California Law Against Hanging Things from Rear View Mirror

Hanging an air freshener, fuzzy dice or other objects  from your rearview mirror could be a violation of the law in your state. Specifically, in California the law prohibits placing an object that “obstructs or reduces the driver’s clear view through the windshield or side windows.”  Therefore, be certain anything you hang from your car’s rearview mirror does NOT obstruct or reduce your clear view.

California Law on Engine Modifications

California car enthusiasts love to modify their cars, from exhaust systems to window tinting to neon underglow lighting.  Before you make any modifications to your car be sure to check whether California prohibits your desired modification.  The following will briefly review several of the more popular vehicle modifications:

Illegal: Loud Exhaust Systems

If you want people to hear your car before they see it, make sure it’s not illegal to have a loud exhaust.   Many car enthusiasts want to modify their car’s exhaust system, but there are laws governing the noise limit your vehicle can produce. California changed its exhaust law in 2019 so that having a loud muffler is no longer just a fix-it ticket but rather a ticketed fine. In short, vehicles must have a muffler that prevents “excessive noise from the exhaust system.”

The owners of the Santa Barbara dive boat that burned during the Labor Day weekend by the Chanel Islands, killing 34 people on board, including 33 passengers and one crew member, are attempting to not only limit their liability but actually are attempting to use an old Maritime law so they do not have to pay any compensation at all to the families of those killed or any money to anyone else who may have been injured.

Since this horrific incident occurred on a boat at sea it is governed by United States maritime law, which is different than the law most of us are used to.   Under U.S. maritime law, the owners of a ship may be responsible or liable for personal injuries and deaths, as well as other losses and damages.  But also under maritime law this legal responsibility or liability may be limited to the value of the ship and its freight at the end of the voyage if the owner of the ship can show the acts of negligence or unseaworthiness that caused the injury or loss were not known and should not have been known by the owners of the ship.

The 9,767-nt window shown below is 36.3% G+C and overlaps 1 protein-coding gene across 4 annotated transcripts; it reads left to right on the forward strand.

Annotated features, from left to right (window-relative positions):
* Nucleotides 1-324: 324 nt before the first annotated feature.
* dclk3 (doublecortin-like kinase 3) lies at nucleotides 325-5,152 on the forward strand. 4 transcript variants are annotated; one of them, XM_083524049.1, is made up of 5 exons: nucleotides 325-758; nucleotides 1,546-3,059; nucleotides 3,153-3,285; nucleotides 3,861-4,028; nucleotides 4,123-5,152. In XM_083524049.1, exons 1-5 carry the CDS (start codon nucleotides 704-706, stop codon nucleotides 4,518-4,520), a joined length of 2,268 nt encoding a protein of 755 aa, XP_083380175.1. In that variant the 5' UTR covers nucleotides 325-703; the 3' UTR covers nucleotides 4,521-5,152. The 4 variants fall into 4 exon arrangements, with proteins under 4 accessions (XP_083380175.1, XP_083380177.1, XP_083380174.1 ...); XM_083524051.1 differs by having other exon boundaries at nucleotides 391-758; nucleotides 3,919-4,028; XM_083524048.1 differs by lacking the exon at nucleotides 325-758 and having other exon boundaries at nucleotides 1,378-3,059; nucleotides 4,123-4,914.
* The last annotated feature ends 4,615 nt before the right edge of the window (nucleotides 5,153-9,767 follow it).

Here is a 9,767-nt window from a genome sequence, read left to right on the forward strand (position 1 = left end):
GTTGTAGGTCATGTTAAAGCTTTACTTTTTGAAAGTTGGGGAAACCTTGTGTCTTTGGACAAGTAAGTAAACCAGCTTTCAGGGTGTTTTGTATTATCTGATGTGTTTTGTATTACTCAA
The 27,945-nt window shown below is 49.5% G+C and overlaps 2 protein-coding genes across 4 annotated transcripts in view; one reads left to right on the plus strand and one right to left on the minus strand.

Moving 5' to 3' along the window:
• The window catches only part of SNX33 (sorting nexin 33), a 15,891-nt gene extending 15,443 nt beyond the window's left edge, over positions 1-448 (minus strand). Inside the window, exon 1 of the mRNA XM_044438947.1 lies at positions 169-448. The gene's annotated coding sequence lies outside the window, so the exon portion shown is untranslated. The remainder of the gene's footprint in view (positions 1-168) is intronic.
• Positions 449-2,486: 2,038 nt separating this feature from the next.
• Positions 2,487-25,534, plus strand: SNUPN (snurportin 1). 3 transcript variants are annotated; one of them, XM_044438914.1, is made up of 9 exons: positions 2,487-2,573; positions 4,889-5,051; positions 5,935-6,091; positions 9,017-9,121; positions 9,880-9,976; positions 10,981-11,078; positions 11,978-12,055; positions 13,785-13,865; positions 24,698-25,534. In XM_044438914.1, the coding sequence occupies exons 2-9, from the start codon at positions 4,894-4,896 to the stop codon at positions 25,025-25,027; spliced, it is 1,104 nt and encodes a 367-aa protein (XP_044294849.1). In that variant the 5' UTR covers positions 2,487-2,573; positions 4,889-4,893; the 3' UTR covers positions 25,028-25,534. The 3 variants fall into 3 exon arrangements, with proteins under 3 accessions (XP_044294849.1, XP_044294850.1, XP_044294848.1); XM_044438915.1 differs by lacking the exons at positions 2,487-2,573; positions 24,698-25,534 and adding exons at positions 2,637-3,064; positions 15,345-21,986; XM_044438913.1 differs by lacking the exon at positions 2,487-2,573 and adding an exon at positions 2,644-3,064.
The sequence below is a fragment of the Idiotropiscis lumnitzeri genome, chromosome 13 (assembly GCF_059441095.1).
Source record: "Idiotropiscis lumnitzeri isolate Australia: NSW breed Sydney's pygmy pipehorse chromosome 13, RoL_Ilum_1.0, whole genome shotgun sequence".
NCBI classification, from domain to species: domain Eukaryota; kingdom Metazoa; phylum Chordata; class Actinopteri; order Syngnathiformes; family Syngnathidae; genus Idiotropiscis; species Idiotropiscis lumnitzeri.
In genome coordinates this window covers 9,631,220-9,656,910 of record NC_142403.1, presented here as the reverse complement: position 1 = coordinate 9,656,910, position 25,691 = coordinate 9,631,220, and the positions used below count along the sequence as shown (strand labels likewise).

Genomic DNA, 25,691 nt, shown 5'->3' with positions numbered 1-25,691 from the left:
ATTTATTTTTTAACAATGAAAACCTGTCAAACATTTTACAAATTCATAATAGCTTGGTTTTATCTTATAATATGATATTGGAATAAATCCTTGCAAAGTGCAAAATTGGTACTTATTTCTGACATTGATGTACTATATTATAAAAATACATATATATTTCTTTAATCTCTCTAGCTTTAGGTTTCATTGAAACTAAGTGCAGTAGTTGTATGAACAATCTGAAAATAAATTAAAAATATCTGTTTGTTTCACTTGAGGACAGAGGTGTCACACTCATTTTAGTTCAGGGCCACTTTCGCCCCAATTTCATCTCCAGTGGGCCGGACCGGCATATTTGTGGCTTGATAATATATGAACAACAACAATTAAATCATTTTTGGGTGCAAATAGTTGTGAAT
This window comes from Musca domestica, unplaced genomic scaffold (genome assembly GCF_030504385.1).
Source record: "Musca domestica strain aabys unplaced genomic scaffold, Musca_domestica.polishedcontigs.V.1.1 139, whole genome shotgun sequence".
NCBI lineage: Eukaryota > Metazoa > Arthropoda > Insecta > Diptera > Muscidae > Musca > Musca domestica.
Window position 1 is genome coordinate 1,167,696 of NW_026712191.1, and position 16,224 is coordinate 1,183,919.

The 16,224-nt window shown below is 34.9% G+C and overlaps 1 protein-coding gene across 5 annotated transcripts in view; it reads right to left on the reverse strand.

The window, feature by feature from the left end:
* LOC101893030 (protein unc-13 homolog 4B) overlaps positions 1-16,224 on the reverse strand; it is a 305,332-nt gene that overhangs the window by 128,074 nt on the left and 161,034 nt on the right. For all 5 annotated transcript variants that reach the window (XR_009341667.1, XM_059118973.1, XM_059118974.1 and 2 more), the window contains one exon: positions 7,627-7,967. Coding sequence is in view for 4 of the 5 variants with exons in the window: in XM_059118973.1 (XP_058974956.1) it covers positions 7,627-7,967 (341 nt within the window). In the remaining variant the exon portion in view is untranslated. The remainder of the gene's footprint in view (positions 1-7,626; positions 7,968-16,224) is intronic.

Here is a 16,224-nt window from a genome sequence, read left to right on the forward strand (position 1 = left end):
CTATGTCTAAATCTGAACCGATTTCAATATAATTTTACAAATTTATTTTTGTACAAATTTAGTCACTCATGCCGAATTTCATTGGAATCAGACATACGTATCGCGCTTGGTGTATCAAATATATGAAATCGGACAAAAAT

And, of course, the owners of the Conception, or perhaps their insurers, are trying to take advantage of this antiquated, unconscionable and unfair law to limit their liability because the value post voyage is probably nothing or zero dollars (except for some possible salvage value of the destroyed boat which may be exceeded by the salvage costs).

According to Santa Barbara new outlet The Noozhawk, a local man suffered serious burns when his Jeep Cherokee caught on fire. Bystanders who witnessed the fire rushed to help the man. One witness reported that “he saw the guy was screaming, yelling for help, crying. His whole body was on fire.” Bystanders helped him get out of the car and get his shirt off and called emergency personnel.

When firefighters arrived at the scene, the car was completely engulfed in flames and the fire had spread to a building next to where the car was parked. A team went to work extinguishing the fire, while other firefighters assisted in aiding the burned man. Police reported that the burn victim had moderate to severe burn injuries on his upper torso, arms, hands and face. He was taken to the hospital, and then transferred to a burn center in Southern California for treatment of these injuries. Investigators are now looking into what caused the fire in the first place—as of now, it appears the blaze started in the back of the vehicle.

The Severity of Burn Injuries

Drunk driving is a continual problem on California roads. In order to combat this deadly danger, a new state bill has been proposed which would lower the legal blood-alcohol level for drivers in California to .05%. ABC 7 News reports that California law makers are considering the bill, AB 1713, to reduce the amount of alcohol you can legally have in your system when you drive by .03%, as California’s current limit is .08%.

This idea to lower the legal blood alcohol level to .05% came after the National Academies of Sciences, Engineering and Medicine released a report recommending lowering the drunken-driving threshold from .08% to .05%. This recommendation was made in hopes that it will reduce the number of alcohol-impaired deaths that occur each year in America. “Driving under the influence is blamed for some 10,000 deaths a year…Each day, 29 people in the U.S. die in alcohol-related crashes. Forty-percent of those killed are not the drunken driver.”